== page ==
April 27, 2013

ALONG WITH FOLLOWING W'S LEAD ON MIDDLE EAST LIBERALIZATION....

Trade Winds : It's taken four years, but President Obama is finally coming around to a pro-trade economic agenda. And it could be his greatest legacy. (JAMES K. GLASSMAN | APRIL 26, 2013, Foreign Policy)

During the first three years of his first term, Barack Obama talked about boosting exports, but did little to expand trade. Unlike every president since Franklin Roosevelt, he declined to pursue trade promotion authority, necessary for any significant trade deal because it forces Congress to take an up-or-down vote, without amendments. Unlike his recent predecessors, he didn't push for multilateral agreements like the Doha Round, which focused on increasing trade links with developing countries. And he took nearly three years to get approval for the bilateral deals with Panama, Colombia, and South Korea that had been negotiated during President George W. Bush's tenure.

But in a dramatic about-face, Obama has embraced two large agreements that would open new markets to U.S. exporters. The Transatlantic Trade and Investment Partnership (TTIP) would remove tax and regulatory barriers with the European Union, while the Trans-Pacific Partnership (TPP) would increase trade with 11 Asian and Latin American countries. In February, President Obama and European leaders announced they would pursue a sweeping free-trade agreement, and on April 12, the United States approved Japan's entry into TPP negotiations, where it joins Australia, Brunei, Canada, Chile, Malaysia, Mexico, New Zealand, Peru, and Vietnam; the deal will likely be completed by December.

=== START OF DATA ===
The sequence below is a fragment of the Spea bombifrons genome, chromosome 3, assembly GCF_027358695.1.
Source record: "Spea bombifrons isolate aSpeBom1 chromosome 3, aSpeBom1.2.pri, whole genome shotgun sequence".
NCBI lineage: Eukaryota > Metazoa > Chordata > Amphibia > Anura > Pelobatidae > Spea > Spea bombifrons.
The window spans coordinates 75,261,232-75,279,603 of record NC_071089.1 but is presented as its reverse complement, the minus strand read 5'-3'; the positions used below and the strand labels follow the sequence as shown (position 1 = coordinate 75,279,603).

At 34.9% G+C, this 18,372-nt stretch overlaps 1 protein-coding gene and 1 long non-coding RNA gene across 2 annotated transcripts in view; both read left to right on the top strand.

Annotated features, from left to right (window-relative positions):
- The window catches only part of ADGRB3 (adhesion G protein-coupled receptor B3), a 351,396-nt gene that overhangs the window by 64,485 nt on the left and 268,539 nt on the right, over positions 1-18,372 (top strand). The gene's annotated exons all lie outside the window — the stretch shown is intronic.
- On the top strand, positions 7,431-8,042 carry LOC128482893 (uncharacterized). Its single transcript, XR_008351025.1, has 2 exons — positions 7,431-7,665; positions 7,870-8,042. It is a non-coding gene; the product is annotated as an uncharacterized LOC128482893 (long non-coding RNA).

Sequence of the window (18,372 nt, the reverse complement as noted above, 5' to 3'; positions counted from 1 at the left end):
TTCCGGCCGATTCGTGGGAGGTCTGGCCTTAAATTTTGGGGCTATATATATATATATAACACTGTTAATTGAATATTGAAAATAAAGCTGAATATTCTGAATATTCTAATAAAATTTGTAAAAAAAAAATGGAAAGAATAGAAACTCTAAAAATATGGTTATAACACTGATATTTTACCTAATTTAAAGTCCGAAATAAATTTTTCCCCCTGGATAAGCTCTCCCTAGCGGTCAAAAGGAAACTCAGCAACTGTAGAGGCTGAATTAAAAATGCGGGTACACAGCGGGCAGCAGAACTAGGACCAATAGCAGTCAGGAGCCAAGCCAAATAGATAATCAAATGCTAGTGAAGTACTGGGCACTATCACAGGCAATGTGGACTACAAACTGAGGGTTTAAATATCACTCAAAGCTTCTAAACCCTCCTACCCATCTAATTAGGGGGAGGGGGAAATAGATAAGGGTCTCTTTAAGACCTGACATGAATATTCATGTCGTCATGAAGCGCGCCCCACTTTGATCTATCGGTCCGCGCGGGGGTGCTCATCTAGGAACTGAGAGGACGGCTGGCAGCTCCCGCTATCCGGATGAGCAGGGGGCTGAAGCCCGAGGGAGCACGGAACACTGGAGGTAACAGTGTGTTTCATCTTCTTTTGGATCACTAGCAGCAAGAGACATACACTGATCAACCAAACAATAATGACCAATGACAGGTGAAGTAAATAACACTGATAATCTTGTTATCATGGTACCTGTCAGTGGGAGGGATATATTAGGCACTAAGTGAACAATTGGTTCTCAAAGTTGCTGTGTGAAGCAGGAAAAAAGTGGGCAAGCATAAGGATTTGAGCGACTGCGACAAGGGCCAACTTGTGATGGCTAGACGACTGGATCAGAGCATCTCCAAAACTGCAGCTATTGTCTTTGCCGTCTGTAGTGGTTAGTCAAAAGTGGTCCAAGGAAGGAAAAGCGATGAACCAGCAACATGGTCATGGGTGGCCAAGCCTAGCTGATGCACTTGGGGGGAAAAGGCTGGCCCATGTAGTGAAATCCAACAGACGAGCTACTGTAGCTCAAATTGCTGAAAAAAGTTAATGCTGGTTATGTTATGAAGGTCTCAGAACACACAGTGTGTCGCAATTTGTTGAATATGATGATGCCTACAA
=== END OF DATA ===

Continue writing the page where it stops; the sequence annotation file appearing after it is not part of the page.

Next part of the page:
These are trade openings on a grand scale. The E.U. is the largest economy in the world, the United States is second, and Japan is fourth. The dozen nations in the Trans-Pacific Partnership account for some 40 percent of global GDP. This joint-lowering of trade barriers would be the most powerful step taken to restore economic growth since the 2008 financial crisis, both for the United States and its partner countries. "Countries that liberalized their trade regimes experienced average annual growth rates that were about 1.5 percentage points higher than before liberalization," according to an often-cited study by Stanford's Romain Wacziarg and Karen Horn Welch in 2008.

More open trade lets Americans reap additional revenues from foreign sales, while profiting from the lower costs that imports provide -- both for finished consumer goods and for inputs into U.S. manufacturing.


...and getting the Heritage Foundation's health insurance mandate, trade'll be nearly his only legacy.  Historically, his term will be indistinguishable from that of Clinton, W and his successors.

Posted by at April 27, 2013 8:06 AM
  

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